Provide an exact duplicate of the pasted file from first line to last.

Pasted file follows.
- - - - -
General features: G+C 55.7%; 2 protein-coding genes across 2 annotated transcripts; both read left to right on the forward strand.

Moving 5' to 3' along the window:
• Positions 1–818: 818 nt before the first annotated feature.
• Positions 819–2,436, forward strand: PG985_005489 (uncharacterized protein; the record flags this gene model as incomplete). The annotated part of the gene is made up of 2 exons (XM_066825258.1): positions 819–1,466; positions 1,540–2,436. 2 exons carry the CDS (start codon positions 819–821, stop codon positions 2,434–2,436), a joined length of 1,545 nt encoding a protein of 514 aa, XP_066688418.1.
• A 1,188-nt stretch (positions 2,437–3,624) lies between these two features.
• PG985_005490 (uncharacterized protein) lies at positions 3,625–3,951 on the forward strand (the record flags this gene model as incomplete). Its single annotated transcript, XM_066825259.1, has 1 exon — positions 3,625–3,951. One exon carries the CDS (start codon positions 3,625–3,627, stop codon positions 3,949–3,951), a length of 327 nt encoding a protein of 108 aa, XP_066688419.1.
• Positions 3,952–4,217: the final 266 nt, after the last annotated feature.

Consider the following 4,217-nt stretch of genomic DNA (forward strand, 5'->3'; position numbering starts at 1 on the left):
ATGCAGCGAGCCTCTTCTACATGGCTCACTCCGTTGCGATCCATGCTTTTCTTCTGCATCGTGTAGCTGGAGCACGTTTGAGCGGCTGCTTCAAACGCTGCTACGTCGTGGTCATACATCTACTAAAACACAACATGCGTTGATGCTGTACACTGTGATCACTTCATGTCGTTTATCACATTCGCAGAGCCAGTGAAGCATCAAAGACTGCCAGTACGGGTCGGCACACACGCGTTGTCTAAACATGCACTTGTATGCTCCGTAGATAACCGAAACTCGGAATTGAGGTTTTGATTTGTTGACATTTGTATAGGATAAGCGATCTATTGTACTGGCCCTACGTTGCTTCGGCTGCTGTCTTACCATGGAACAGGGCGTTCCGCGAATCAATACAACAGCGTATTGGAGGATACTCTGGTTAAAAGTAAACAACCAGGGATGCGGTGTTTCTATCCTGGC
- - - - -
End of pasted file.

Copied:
General features: G+C 55.7%; 2 protein-coding genes across 2 annotated transcripts; both read left to right on the forward strand.

Moving 5' to 3' along the window:
• Positions 1–818: 818 nt before the first annotated feature.
• Positions 819–2,436, forward strand: PG985_005489 (uncharacterized protein; the record flags this gene model as incomplete). The annotated part of the gene is made up of 2 exons (XM_066825258.1): positions 819–1,466; positions 1,540–2,436. 2 exons carry the CDS (start codon positions 819–821, stop codon positions 2,434–2,436), a joined length of 1,545 nt encoding a protein of 514 aa, XP_066688418.1.
• A 1,188-nt stretch (positions 2,437–3,624) lies between these two features.
• PG985_005490 (uncharacterized protein) lies at positions 3,625–3,951 on the forward strand (the record flags this gene model as incomplete). Its single annotated transcript, XM_066825259.1, has 1 exon — positions 3,625–3,951. One exon carries the CDS (start codon positions 3,625–3,627, stop codon positions 3,949–3,951), a length of 327 nt encoding a protein of 108 aa, XP_066688419.1.
• Positions 3,952–4,217: the final 266 nt, after the last annotated feature.

Consider the following 4,217-nt stretch of genomic DNA (forward strand, 5'->3'; position numbering starts at 1 on the left):
ATGCAGCGAGCCTCTTCTACATGGCTCACTCCGTTGCGATCCATGCTTTTCTTCTGCATCGTGTAGCTGGAGCACGTTTGAGCGGCTGCTTCAAACGCTGCTACGTCGTGGTCATACATCTACTAAAACACAACATGCGTTGATGCTGTACACTGTGATCACTTCATGTCGTTTATCACATTCGCAGAGCCAGTGAAGCATCAAAGACTGCCAGTACGGGTCGGCACACACGCGTTGTCTAAACATGCACTTGTATGCTCCGTAGATAACCGAAACTCGGAATTGAGGTTTTGATTTGTTGACATTTGTATAGGATAAGCGATCTATTGTACTGGCCCTACGTTGCTTCGGCTGCTGTCTTACCATGGAACAGGGCGTTCCGCGAATCAATACAACAGCGTATTGGAGGATACTCTGGTTAAAAGTAAACAACCAGGGATGCGGTGTTTCTATCCTGGC